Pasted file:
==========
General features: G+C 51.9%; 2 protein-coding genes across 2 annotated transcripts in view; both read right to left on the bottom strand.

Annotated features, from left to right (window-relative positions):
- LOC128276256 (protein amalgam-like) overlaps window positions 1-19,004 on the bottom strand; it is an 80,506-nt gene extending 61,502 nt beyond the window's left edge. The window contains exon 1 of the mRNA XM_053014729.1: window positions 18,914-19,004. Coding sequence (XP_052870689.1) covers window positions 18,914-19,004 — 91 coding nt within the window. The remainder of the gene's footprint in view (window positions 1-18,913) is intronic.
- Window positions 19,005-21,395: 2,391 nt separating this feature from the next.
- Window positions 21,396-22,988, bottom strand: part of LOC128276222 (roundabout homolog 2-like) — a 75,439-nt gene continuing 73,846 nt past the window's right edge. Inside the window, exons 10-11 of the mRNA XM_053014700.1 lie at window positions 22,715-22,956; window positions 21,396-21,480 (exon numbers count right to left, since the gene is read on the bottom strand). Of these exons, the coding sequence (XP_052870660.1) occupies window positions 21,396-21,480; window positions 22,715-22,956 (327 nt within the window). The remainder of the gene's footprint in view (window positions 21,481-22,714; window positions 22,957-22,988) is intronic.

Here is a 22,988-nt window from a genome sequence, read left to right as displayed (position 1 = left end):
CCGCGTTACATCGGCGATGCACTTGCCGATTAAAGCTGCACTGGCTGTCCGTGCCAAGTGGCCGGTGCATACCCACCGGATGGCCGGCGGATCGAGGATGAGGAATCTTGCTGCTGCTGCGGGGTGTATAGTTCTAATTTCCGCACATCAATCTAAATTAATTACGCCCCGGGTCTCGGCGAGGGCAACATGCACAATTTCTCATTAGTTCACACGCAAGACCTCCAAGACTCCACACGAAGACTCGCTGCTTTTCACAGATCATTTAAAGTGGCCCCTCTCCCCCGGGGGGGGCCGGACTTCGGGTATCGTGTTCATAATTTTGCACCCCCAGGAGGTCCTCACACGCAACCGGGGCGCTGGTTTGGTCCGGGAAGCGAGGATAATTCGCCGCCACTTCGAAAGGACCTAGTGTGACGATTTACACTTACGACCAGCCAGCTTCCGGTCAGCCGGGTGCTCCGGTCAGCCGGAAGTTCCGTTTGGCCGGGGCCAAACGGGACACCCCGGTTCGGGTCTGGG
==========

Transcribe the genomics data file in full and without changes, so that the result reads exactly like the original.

General features: G+C 51.9%; 2 protein-coding genes across 2 annotated transcripts in view; both read right to left on the bottom strand.

Annotated features, from left to right (window-relative positions):
- LOC128276256 (protein amalgam-like) overlaps window positions 1-19,004 on the bottom strand; it is an 80,506-nt gene extending 61,502 nt beyond the window's left edge. The window contains exon 1 of the mRNA XM_053014729.1: window positions 18,914-19,004. Coding sequence (XP_052870689.1) covers window positions 18,914-19,004 — 91 coding nt within the window. The remainder of the gene's footprint in view (window positions 1-18,913) is intronic.
- Window positions 19,005-21,395: 2,391 nt separating this feature from the next.
- Window positions 21,396-22,988, bottom strand: part of LOC128276222 (roundabout homolog 2-like) — a 75,439-nt gene continuing 73,846 nt past the window's right edge. Inside the window, exons 10-11 of the mRNA XM_053014700.1 lie at window positions 22,715-22,956; window positions 21,396-21,480 (exon numbers count right to left, since the gene is read on the bottom strand). Of these exons, the coding sequence (XP_052870660.1) occupies window positions 21,396-21,480; window positions 22,715-22,956 (327 nt within the window). The remainder of the gene's footprint in view (window positions 21,481-22,714; window positions 22,957-22,988) is intronic.

Here is a 22,988-nt window from a genome sequence, read left to right as displayed (position 1 = left end):
CCGCGTTACATCGGCGATGCACTTGCCGATTAAAGCTGCACTGGCTGTCCGTGCCAAGTGGCCGGTGCATACCCACCGGATGGCCGGCGGATCGAGGATGAGGAATCTTGCTGCTGCTGCGGGGTGTATAGTTCTAATTTCCGCACATCAATCTAAATTAATTACGCCCCGGGTCTCGGCGAGGGCAACATGCACAATTTCTCATTAGTTCACACGCAAGACCTCCAAGACTCCACACGAAGACTCGCTGCTTTTCACAGATCATTTAAAGTGGCCCCTCTCCCCCGGGGGGGGCCGGACTTCGGGTATCGTGTTCATAATTTTGCACCCCCAGGAGGTCCTCACACGCAACCGGGGCGCTGGTTTGGTCCGGGAAGCGAGGATAATTCGCCGCCACTTCGAAAGGACCTAGTGTGACGATTTACACTTACGACCAGCCAGCTTCCGGTCAGCCGGGTGCTCCGGTCAGCCGGAAGTTCCGTTTGGCCGGGGCCAAACGGGACACCCCGGTTCGGGTCTGGG